Whatever we do, transactional, or radical, it needs to be done with consent: conscious consent. As local councillors we have a democratic mandate to lead this debate, and our polling regularly finds that the degree of trust in local government is much greater than central government.

But this is not a debate for elected representatives alone. It is a debate we must have in a way that is informed by, and in full sight of, the public. Like many champions of greater devolution, I am scarred by the rejection of a Regional Assembly in the 2004 referendum. The ‘Yes’ campaign had all sorts of sophisticated arguments about democratisation of the Regional Development Agency, and opportunities for structural reform. The ‘No’ campaign (coordinated by a certain Dominic Cummings) had a blow up white elephant and asked at every press conference how many more highly paid politicians the regional assembly would create.

We must learn from that experience. That means rethinking our approach to the language of devolution. To the person in the street, devolution means little to nothing. And that is a dangerous thing. At its worst, it offers the possibility for people to come to the conclusion that it is, again, something that is going to be done to them, not for them, or with them. That will put us once again on the road to grievance and populism, of pushing back when we should all be looking to push forward, together.

We have to make devolution relevant to people – to convey what will be different and what will change as a result of it. It has been said that devolution is about enhancing the role of the executive within local democracy. To my mind that is a partial and unhelpful definition. Devolution is about enhancing the role of people within local democracy, as a process or means to an end, and improving the quality of life they enjoy, as that end.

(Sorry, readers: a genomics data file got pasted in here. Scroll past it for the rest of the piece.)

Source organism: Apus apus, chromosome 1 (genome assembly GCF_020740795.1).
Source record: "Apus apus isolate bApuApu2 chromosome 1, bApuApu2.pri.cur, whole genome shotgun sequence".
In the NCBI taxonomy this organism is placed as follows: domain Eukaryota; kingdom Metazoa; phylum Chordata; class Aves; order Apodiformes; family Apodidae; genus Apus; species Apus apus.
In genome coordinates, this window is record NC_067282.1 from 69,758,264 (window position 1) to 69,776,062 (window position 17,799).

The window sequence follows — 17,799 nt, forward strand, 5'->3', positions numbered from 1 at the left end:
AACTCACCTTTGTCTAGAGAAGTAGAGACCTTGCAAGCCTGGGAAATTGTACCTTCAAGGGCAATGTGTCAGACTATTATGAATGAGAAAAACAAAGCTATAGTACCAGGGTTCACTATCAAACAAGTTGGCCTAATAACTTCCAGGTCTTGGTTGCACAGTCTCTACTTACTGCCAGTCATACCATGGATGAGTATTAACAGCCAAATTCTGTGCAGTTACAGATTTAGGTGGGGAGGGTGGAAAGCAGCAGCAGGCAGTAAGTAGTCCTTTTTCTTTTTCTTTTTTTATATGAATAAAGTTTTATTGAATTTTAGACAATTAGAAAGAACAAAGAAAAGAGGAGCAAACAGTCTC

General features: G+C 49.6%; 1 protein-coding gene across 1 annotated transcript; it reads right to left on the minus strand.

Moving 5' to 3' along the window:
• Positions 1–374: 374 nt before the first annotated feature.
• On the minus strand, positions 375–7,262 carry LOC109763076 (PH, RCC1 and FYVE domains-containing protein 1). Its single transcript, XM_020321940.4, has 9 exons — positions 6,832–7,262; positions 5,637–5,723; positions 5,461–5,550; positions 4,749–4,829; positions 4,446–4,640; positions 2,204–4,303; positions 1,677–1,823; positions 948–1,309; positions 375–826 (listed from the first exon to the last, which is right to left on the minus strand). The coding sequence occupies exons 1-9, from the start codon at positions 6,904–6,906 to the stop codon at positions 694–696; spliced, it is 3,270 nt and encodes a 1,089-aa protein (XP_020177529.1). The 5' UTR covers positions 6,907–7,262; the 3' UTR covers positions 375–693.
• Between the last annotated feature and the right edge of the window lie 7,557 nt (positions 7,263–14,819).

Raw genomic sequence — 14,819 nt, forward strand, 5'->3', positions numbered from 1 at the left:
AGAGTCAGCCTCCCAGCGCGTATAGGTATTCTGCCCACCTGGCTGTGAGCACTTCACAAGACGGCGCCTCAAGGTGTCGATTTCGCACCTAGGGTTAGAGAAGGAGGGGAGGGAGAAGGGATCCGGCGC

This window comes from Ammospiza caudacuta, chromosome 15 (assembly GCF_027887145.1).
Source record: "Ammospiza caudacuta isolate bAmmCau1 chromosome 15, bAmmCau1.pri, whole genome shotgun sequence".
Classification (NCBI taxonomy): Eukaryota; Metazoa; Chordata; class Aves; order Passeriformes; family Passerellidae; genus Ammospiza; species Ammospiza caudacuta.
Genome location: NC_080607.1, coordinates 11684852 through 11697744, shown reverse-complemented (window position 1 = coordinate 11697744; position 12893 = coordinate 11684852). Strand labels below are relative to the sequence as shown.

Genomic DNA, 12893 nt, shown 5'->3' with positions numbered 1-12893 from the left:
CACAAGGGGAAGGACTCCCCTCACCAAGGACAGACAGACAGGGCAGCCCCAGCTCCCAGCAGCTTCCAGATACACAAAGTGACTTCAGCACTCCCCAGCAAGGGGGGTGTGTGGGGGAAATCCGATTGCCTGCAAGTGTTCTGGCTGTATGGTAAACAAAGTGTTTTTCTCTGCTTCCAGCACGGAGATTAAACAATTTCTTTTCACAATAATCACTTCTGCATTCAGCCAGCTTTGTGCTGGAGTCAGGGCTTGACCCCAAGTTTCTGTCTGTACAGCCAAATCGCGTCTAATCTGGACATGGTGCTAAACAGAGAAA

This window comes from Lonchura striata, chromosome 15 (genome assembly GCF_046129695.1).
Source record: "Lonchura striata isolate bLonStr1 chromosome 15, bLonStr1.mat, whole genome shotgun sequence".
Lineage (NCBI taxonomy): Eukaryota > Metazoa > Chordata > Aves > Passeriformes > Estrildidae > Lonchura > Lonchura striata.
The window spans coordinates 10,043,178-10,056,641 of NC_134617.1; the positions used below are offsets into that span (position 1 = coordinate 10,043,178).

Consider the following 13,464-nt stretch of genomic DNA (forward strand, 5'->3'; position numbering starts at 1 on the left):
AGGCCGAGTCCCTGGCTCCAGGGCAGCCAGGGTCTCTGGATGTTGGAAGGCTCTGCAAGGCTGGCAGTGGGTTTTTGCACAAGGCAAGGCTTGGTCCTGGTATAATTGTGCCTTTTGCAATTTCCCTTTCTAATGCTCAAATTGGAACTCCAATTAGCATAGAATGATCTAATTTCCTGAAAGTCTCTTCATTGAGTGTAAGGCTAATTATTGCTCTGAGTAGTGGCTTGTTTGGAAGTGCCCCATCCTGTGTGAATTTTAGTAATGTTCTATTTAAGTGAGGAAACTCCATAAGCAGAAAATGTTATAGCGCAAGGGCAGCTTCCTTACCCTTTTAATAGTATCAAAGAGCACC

The critical element of this is place as the focus of devolution and renewed governance. Effective devolution can, I believe, work only where the public feel a connection to the place they are being asked to endorse and participate in the governance of. Identity is crucial and must resonate clearly in any devolution arrangements.

The North East has a rich and strong identity. It is not just an economic identity, in fact I would argue that our culture is a more cohesive, coherent, and richer driver of our shared perspective. In our thinking about devolution we are clear that the North East should be the starting point of that discussion, a place where identity can lend itself to popular support and shared ambitions to not just build back better, but build back fairer and greener too.

I started by arguing that people in the North East in 2021 would say that Covid, rather than Brexit, has had the greater impact on the region. However, if you were to ask the same question in 2031, I would hope that people would look back and recognise that we heard, and acted on, the call for change to the status quo that I think the vote for Brexit in 2016 represented. I hope that, by then, we will have started to narrow the inequalities gap; that our children will leave school with a greater level of qualifications; that our unemployment rate is below, rather than above, the national average; and that we are on the verge of becoming a region that raises more GDP for the country than we spend on public services. That would be a transformational change for a region that is often – from afar – wrongly characterised as in terminal decline.

One final thought. We cannot see the debate around devolution as a bilateral discussion between the North East and Central Government. Nor can we allow Governments (as they often do) pit regions of the north against each other in competition for limited resources. I helped create the Convention of the North (which I also currently chair) to overcome the pull of parochialism, and build relationships between the civic, political, business and faith leaders across the whole of the north. While the focus of the Convention has to date been primarily about economic devolution, there is, I believe, considerable scope and value in the Convention leading a debate around constitutional reform. As a cross-party, cross-boundary, consensual body, with strong democratic accountability through its member local authorities, the Convention has a voice that Government and others should heed, and I am keen to lead a discussion in this space in the forthcoming months.